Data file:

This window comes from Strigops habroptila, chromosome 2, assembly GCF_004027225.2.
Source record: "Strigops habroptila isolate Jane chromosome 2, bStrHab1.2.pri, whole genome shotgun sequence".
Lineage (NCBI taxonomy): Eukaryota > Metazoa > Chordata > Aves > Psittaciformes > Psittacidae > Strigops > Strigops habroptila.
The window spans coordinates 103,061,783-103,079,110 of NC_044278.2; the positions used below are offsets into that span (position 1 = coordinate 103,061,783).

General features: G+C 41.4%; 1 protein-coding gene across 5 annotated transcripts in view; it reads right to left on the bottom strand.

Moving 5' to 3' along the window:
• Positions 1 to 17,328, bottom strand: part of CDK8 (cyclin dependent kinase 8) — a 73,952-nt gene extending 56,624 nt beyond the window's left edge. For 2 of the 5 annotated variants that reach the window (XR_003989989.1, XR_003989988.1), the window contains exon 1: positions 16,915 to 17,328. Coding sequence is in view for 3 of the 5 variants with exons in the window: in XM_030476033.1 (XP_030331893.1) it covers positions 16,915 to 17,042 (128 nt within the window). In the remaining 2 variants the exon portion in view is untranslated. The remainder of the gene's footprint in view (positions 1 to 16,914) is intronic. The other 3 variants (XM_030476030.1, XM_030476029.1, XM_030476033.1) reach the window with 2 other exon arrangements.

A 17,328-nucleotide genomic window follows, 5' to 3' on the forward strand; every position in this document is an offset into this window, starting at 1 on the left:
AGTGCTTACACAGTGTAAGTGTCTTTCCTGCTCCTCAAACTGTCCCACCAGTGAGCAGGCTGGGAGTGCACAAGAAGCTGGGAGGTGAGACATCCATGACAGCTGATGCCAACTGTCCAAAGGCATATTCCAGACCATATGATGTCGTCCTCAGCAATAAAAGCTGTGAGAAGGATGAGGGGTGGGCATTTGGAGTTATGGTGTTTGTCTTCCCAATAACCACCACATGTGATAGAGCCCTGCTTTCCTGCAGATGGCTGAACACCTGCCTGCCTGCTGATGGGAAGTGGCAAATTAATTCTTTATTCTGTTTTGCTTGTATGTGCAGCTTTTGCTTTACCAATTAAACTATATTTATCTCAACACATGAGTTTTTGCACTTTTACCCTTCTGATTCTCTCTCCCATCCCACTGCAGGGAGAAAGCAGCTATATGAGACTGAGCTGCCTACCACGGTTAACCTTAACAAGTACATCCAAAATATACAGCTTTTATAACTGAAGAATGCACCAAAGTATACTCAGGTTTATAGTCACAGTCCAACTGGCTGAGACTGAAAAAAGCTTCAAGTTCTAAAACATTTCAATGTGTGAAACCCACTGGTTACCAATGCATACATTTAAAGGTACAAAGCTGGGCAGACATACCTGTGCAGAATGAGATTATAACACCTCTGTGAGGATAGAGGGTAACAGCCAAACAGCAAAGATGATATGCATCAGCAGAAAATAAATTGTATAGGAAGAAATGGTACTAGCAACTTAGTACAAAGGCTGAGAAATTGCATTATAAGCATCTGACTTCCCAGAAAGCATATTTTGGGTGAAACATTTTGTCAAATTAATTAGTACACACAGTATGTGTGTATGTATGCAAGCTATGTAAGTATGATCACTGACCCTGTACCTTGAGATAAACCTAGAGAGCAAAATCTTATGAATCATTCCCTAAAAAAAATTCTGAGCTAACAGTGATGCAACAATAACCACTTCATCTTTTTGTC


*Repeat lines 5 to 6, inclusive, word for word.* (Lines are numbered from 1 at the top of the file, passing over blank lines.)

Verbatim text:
General features: G+C 41.4%; 1 protein-coding gene across 5 annotated transcripts in view; it reads right to left on the bottom strand.

Moving 5' to 3' along the window: